New Brunswick: the other Canadian province where people speak French

Join us on the trail of the Acadians, through the only province in the country where the equality of French and English is enshrined in the constitution.

Quebec is not the only place in Canada where French is spoken. New Brunswick, located in the east on the south shore of the Chaleur Bay, is the only officially bilingual province in the country: the equal status of French and English is inscribed in the constitution. The balance is a little different among the population, with only a third of the population speaking French. But it’s with pride that these French descendants fly their flag: red, white and blue emblazoned with the golden star of the Virgin Mary. While the flag, seen hanging from the house fronts and in the tidy gardens, has the same colours as the French tricolour, the regional dialect has developed its own particular character.

A family reunion

The Promised Land was found in 1604 at Saint Croix Island, on the Canadian-United States border. It was here that Pierre Dugua, Sieur de Mons, an aristocrat from Charente-Maritime in France, set up the first French colony in America. Subsequently, it was relocated to Port Royal, in present-day Novia-Scotia, before spreading to Prince Edward Island and New Brunswick, which make up the three ‘Maritime provinces’. Dugua’s lieutenant, Samuel de Champlain, then went on to establish the settlement of Quebec.

The population of Acadia arrived from the French provinces of Brittany and Poitou and prospered in the following century, though not without clashes with the English. The name derives from the Arcadia district of Greece. When Giovanni da Verrazano arrived at the coast in 1524, on a voyage commissioned by the French King François I, he thought of the celebrated ancient Greek region. The word was then either deformed, or changed under the influence of the Mi'kmaq Indians, with whom the settlers lived peacefully and for whom ‘cadie’ means ‘place of abundance’.

The Acadian homecomingtrail

The Acadian identity is particularly strong in New Brunswick. In 1713 the Treaty of Utrecht required the French to cede the territory to the British, leading to the forced expulsion of Acadians during the Great Upheaval of 1755 to 1763. Many Acadians were to die, while others settled in Belle-Île-en-Mer and the Falkland Islands or went into hiding. Today the Village Historique Acadien, in Rivière-du-Nord near Caraquet, recreates scenes from the period that followed. In sixty buildings volunteers reconstruct the life of those that returned from exile.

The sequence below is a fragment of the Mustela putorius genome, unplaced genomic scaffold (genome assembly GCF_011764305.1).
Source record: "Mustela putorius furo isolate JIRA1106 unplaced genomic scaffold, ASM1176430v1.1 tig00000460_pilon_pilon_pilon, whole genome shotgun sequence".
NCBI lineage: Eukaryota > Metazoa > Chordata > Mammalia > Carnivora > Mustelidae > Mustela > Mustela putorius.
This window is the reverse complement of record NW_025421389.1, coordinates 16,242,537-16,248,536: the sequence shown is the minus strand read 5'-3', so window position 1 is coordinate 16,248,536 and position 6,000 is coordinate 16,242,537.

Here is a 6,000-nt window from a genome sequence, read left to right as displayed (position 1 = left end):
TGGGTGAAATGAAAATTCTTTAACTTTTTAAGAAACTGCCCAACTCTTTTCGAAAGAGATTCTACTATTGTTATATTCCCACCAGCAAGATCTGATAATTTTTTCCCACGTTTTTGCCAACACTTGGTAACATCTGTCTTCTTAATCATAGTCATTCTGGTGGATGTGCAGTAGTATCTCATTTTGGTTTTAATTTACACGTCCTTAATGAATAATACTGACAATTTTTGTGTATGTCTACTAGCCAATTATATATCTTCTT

'Work started early’ says Sylvie, dressed in a traditional costume on a farm from 1852. ‘There were plenty of people that needed feeding around the table.’

‘Pets de sœurs’, delicious pastries dusted with brown sugar, are served at the ‘Table des Ancêtres’.

Océane, a fourteen-year-old Acadian, says that they’re her favourite desert. She speaks in chiac, the Acadian franglais used by the local youth.

‘I tack French endings onto English verbs and I throw in ‘well’ all the time, but with a French accent,’ she says.

The dialect has been popularized by feisty young female signers like Les Hay Babies and Lisa Leblanc, who won the France Inter-Télérama prize for the best French-language album in 2013. Their style is a long way from Roch Voisine and Natasha St-Pier, two of the other big names from the province.

Caraquet is located at the bottom of the Acadian Peninsula, with the Miscou Island Lighthouse right at the tip of its peat lands. At the Shippagan aquarium you can see one of the five million blue lobsters fished in the region. The lobster capital is Shediac. Along the coast, you can kayak in the formerly French Bay of Fundy, where the tide holds the record as the highest in the world. Further along, you can find the town of Bouctouche and the Pays de la Sagouine, a park devoted to the characters created by the Acadian novelist Antonine Maillet (who won the Prix Goncourt in 1979). To finish up, you can try a little trapping on the Restigouche River, where Theodore Roosevelt used to fish for salmon. Paddle a canoe between the tree-lined banks and enjoy the enchanting colours of late September. This is Canada at its best. ‘Ça va être right dla fun’, as they say in Chiac: ‘It’s going to be great!’

Practical information

Tourism in New Brunswick

Official site of the Canadian Tourism Commission

The tourist attractions mentioned

New Brunswick Aquarium and Marine Centre
New Brunswick Aquarium and Marine Centre